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Some time around August 2013, hackers penetrated the e-mail system of Yahoo, one of the world's largest and oldest providers of free e-mail services. The attackers quietly scooped up the records of more than one billion users, including names, birth dates, phone numbers and passwords that were encrypted with an easily broken form of security.
No one knows what happened to the data during the next three years. But last August, a geographically dispersed hacking collective based in Eastern Europe quietly began offering the whole database for sale, according to Mr Andrew Komarov, chief intelligence officer at InfoArmor, an Arizona cybersecurity firm.
Three buyers paid about US$300,000 (S$432,929) each for a complete copy of the database, he said.
Yahoo said on Thursday (Dec 15) it could not verify Mr Komarov's claims, which were made public in a Bloomberg article on Wednesday.
The attack, which Yahoo disclosed on Wednesday, is the largest known data breach of a company. And neither Yahoo nor the public had any idea it had occurred until a month ago, when law enforcement authorities came to the company with samples of the hacked data from an undisclosed source.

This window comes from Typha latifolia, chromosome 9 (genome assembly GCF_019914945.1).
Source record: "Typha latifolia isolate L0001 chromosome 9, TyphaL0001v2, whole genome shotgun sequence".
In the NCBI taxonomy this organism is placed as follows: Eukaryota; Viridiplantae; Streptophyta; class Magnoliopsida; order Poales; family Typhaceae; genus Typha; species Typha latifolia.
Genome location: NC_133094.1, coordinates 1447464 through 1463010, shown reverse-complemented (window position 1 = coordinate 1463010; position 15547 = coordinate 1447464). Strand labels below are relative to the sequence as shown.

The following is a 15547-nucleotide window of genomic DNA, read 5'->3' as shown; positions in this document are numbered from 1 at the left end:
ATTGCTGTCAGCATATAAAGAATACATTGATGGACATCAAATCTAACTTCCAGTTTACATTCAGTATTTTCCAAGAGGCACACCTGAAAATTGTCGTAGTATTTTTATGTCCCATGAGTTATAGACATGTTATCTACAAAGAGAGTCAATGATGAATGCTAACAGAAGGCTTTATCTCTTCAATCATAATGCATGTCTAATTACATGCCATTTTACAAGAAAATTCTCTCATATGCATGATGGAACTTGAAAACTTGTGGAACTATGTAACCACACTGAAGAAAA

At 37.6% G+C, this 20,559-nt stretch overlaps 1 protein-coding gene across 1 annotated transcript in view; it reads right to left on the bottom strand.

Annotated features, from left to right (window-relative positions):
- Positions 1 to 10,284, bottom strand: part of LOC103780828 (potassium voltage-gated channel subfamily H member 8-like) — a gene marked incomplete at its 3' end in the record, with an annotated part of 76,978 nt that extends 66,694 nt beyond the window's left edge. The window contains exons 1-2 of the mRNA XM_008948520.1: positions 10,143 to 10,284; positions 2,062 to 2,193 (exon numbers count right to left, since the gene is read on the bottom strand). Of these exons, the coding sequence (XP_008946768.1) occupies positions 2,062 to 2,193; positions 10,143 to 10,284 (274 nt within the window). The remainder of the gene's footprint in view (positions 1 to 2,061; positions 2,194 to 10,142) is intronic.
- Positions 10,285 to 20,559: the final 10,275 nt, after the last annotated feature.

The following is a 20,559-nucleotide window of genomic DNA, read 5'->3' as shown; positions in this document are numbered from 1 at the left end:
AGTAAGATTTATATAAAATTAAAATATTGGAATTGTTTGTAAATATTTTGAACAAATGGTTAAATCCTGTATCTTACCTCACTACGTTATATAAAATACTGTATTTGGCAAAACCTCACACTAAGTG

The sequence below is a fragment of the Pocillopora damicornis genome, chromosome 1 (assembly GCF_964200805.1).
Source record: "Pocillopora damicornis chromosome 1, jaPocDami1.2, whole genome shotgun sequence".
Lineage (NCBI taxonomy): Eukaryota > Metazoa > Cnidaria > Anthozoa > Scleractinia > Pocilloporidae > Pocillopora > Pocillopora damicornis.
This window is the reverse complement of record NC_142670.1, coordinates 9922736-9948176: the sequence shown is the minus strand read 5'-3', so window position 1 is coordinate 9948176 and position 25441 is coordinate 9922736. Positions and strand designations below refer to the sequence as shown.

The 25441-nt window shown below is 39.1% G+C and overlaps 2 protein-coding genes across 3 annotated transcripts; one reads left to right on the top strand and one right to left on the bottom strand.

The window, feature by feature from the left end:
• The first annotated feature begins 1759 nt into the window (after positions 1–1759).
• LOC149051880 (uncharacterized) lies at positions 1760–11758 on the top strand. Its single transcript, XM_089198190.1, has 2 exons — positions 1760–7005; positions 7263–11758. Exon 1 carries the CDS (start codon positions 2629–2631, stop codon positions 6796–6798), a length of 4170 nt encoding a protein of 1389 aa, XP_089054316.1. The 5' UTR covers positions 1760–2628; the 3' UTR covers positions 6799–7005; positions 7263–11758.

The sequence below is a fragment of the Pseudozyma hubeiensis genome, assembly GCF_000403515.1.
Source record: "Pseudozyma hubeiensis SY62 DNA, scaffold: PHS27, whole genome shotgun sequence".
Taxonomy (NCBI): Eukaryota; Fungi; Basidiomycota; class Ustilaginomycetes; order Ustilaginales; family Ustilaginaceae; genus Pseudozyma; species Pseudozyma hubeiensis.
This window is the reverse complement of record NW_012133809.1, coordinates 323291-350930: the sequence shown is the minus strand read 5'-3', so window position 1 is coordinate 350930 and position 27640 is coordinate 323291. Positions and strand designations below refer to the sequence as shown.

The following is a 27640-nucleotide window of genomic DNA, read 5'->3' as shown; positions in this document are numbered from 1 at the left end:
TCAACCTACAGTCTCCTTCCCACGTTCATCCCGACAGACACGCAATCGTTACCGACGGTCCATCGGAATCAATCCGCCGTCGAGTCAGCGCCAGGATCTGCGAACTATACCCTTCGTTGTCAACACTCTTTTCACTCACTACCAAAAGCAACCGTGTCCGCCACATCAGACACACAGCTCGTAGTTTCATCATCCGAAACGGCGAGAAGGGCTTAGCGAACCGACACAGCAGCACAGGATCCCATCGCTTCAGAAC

Yahoo still does not know who broke into its systems in 2013, how they got in or what they did with the data, the company said.
It has made more progress tracking down a separate hacking episode in 2014, which compromised 500 million e-mail accounts and was disclosed in September. The company has said it believes the 2014 attack was sponsored by a government entity but has not identified it.
The two huge breaches revealed this fall threaten to erode consumer confidence in the company and are endangering its deal to sell its internet businesses to Verizon Communications for US$4.8 billion.
On Thursday, Yahoo's stock plunged 6 per cent as investors worried that Verizon would abandon the purchase.
The FBI said in a statement that it was investigating the Yahoo breach. New York attorney-general Eric Schneiderman also said his office was in touch with Yahoo to examine the circumstances of the data breach.
(THE NEW YORK TIMES)